Photo Source: Matt Sayles
The Oscar winner returns for her third installment of FX’s “American Horror Story” (airing Wednesday nights) and talks about her newfound love for Lady Gaga, her acting crushes, and her single day spent working for Ringling Brothers.
Tell us about “American Horror Story: Hotel.”
My name is Iris and I run the hotel, and Matt Bomer is playing my son. I’m very excited that I have scenes with Lady Gaga, the Countess who owns the hotel. I’ve fallen in love with her. She’s a sweetheart, she’s going to bring so much glamour and talent and creativity to this season. I just love going to work with her every day. And I detest Sarah Paulson’s character. I get to do terrible things to her!
How did you get your Equity and SAG-AFTRA cards?
I got my SAG card quite unexpectedly. I was here in Los Angeles doing a play called “Vanities”—it was 1976, I believe—and I got invited by Dustin Hoffman, whom I’d met in New York, to come audition for a movie he was directing. So Dustin cast me in the film and they said, “You’re not SAG, so you have to go get a SAG card.” And Equity I got because I got a job in Virginia doing children’s theater, so my first contract says “Duck and Others.” But when I took my first check and got it cashed, wow. That was one of the greatest days of my life.
What do you wish you’d known before you started acting?
I wish I had known that you have to get up really early, that you’re going to sweat a lot. And no offense, but I didn’t realize even in the last 15 years that we were going to have to become salespeople to do junkets. I was very, very bad at it at first. And very rarely, but sometimes, I’ve had really rude people say nasty things.
On whom do you have an acting crush?
Just recently, I saw this amazing film called “Tom at the Farm,” and it’s directed by and stars Xavier Dolan. I’m getting ready to do a movie with him in January and I’m tremendously excited about that. And Mads Mikkelsen and Mathias Schoenaerts and also Tom Hardy and Noomi Rapace. And, of course, Johnny Depp forever and ever.
What was your worst survival job?
It would have to be when I was in Washington, D.C., and I was working as a temp and got hired for one day to work for Ringling Brothers in their accounting department. When I arrived, I took the elevator to the top floor and the doors opened and there was this gigantic gorilla in a cage and there was nobody else there. The secretary had gone and it looked like people had just vanished. So that was really, really creepy. But after a while I got ahold of people and then I spent a day there writing down, “Clown cars, x amount of money. Tigers, money.”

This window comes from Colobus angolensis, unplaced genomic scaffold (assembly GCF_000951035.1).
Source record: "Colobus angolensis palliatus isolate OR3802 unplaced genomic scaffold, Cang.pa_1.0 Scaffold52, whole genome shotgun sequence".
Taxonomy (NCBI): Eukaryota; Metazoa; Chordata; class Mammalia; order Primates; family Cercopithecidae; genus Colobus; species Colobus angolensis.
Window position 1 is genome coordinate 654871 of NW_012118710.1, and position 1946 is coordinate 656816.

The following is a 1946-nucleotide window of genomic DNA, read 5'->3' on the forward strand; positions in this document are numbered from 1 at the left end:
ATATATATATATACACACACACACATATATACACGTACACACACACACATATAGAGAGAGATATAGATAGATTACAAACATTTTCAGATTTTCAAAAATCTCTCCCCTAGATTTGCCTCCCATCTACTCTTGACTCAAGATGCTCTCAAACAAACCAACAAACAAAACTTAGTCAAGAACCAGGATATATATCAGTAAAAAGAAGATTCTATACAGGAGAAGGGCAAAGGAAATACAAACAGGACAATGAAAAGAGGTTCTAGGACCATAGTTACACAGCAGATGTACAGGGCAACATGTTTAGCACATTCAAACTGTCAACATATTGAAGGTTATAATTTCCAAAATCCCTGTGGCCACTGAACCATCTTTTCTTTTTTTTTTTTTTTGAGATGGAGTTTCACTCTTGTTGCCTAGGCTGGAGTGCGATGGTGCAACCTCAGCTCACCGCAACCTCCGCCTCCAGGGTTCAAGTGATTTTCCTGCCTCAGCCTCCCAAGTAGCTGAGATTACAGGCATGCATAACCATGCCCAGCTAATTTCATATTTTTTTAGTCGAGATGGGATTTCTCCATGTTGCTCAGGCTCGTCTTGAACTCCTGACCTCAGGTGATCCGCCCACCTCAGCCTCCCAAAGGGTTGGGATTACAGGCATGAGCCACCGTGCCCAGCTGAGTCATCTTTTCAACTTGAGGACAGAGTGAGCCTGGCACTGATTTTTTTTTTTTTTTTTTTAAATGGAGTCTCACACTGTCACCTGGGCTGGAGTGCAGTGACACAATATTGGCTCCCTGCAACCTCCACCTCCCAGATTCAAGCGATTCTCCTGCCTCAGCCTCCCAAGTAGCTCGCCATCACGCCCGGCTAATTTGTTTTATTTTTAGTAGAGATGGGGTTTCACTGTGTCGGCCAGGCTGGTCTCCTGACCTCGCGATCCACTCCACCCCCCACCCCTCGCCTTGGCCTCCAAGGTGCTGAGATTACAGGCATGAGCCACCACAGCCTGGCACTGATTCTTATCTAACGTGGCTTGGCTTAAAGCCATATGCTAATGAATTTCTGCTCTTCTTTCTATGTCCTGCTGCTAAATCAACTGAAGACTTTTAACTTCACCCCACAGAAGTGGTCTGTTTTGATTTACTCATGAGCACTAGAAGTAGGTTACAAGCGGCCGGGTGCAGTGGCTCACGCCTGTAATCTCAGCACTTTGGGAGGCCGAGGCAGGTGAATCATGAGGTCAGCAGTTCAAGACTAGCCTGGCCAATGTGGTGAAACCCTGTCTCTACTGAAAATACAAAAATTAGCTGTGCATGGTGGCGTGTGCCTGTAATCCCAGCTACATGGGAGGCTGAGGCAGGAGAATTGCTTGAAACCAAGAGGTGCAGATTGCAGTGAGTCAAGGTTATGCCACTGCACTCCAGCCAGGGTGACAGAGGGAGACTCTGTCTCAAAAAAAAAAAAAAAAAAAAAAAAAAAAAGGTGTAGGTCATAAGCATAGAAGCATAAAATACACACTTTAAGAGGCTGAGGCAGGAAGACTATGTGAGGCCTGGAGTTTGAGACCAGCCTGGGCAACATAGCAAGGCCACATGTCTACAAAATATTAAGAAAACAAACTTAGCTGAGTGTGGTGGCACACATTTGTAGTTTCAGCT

What is your worst audition horror story?
It was way, way back. I was flown out to L.A. to audition for the psychiatrist in “Rain Man.” I don’t know what happened, I just didn’t get it. Barry Levinson kept working with me and it was like I was blind and deaf. I couldn’t figure out anything. And I was embarrassed! They flew me all the way out and then I didn’t get the job.
How do you typically prepare for an audition?
I was never good at them. Ever. Ever. I would study the script and try to get ideas and I guess finally, I don’t know when it was, I just stopped trying too hard and I tried to be natural and that’s when it got better. I’m really glad I don’t have to audition anymore, although I will say this: I think even actors who are well known should work with the director and find out if it’s a good fit.
Which of your performances has left a lasting mark on you?
Well, “Misery” left a lasting mark on me. When I die, it will be “Kathy ‘Misery’ Bates Is Dead.” But in terms of something I always am proud of it would be “Dolores Claiborne.” But I have to say last year there were a couple of scenes I got to do as Ethel [on “American Horror Story: Freak Show”] that I really felt so proud of. And there are a couple scenes of “Primary Colors” toward the end I was proud of. In both those roles, I got to do all the stuff that Meryl Streep’s been doing for years and it’s what I wanted to do when I started out. What I hoped I’d be able to do.